The Virtuous Change Their Mind

Our principles are important. The virtuous live for them. Socrates, in his wisdom, died for them. While the immoral forsake them. It is typically the measure of good character to maintain your principles, whatever, it seems, they may be. And any deviation is the mark of deviance — the weak-willed, the spineless, the hypocrite!

At the same time we think that some principles are just rubbish. Those based on crazy, sometimes dangerous beliefs, those of crack-pots, looneys, terrorists. But we are also inclined to dismiss those who hold onto ideas we simply disagree with or that go against our own. And we are particularly wary of those who hold onto these at all costs — the self-righteous, the arrogant, the deluded!

This raises a problem. On one hand it is a defect of character to forgo our principles, beliefs, ideas, to ever change our mind. While on the other hand it is a dangerous character that holds onto them unwaveringly, to never change our mind. Alas, we cannot have it both ways. Continue reading

Yeah, but I’m not smart enough

As we learnt last time, Socrates was the greatest know-nothing; and importantly, he knew it. Still, despite his genuine protestations, Socrates was actually brilliant. ‘The wisest of them all’ the Oracle of Delphi said; and everybody knew it.

Now it might occur to you that it is actually Socrates’ brilliance that affords him his philosophical ignorance. He had the right kind of smarts to come to grips with, and flourish from, knowing he knows nothing — the extraordinary natural talent to be a philosopher. He’s marked by the divine sign, for goodness sakes! Whereas, like those everyday thinkers who Socrates relentlessly questioned, someone like me (you think) does not have his sort of philosophical mind, just an ordinary mind confined to the usual ignorant.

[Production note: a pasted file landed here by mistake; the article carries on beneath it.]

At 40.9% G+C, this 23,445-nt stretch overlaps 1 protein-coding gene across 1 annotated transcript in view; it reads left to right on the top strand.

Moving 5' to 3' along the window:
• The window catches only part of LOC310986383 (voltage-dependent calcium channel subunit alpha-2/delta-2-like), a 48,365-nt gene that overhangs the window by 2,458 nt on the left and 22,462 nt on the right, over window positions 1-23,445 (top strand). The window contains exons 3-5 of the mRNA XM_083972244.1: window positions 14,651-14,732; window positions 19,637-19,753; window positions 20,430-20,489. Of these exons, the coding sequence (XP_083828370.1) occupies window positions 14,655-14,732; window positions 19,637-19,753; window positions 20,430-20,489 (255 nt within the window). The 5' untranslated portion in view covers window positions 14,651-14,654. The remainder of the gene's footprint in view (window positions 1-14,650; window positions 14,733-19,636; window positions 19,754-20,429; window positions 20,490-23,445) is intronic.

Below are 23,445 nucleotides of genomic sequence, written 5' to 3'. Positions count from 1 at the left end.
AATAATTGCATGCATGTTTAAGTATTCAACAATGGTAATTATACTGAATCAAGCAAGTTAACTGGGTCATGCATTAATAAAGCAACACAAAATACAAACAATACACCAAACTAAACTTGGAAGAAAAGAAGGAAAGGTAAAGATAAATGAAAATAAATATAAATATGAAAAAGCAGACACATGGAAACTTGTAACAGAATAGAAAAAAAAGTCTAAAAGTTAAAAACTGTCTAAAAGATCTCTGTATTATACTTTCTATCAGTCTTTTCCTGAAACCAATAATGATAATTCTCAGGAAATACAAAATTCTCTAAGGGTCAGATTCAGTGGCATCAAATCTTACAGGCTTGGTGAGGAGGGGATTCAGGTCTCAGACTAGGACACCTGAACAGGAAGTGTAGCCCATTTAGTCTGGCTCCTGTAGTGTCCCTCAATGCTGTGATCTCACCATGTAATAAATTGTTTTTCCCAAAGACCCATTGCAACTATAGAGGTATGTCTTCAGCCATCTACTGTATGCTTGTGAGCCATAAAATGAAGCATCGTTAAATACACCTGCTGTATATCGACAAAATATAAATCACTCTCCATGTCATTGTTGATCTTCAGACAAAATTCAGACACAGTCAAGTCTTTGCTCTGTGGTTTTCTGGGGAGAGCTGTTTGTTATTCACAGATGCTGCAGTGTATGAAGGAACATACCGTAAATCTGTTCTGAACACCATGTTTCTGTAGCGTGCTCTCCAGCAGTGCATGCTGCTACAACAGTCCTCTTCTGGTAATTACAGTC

Perhaps, resigning you to declare: ‘Yeah, it’s alright for Socrates, but I’m just not smart enough to be a philosopher.’ Continue reading

Know Thyself

Last time I signed off by saying, ‘make mine an espresso.’ While I do occasionally enjoy an espresso, I usually drink long blacks. I also said how fitting it was that my opening post was ‘being composed in a cafe.’ Although I did mostly work on it in my usual cafe, sipping a long black, I also worked on it at home at my desk, at the kitchen table, even on the couch. In fact I first sketched out its main points travelling on a train. Unlike my observations of party-goers which I made clearly generic and rhetorical, the statements about myself imply that they were actual events. I was saying something true.

Instead, I admit, I also employed them rhetorically. I went with the ubiquitous espresso over my more obscure preference of long black, because I thought it enhanced the prose, drawing a familiar picture of someone hunched over her laptop taking minuscule sips from those tiny cups simply to justify her continued occupation of a cafe seat. Similarly, by implying that my philosophy blog was being written entirely in a cafe I aimed to signify a continuity between my project and philosophy’s coffee house tradition. Above all else, though, I hoped generally my rhetoric would convey a genuine sense of opening a conversation; like one between friends meeting for a coffee — sincere, thoughtful, cheeky, stimulating, human.

Nevertheless, I am a philosopher. My admission of rhetorical liberties may be forgivable for a ‘writer,’ but a philosopher? Continue reading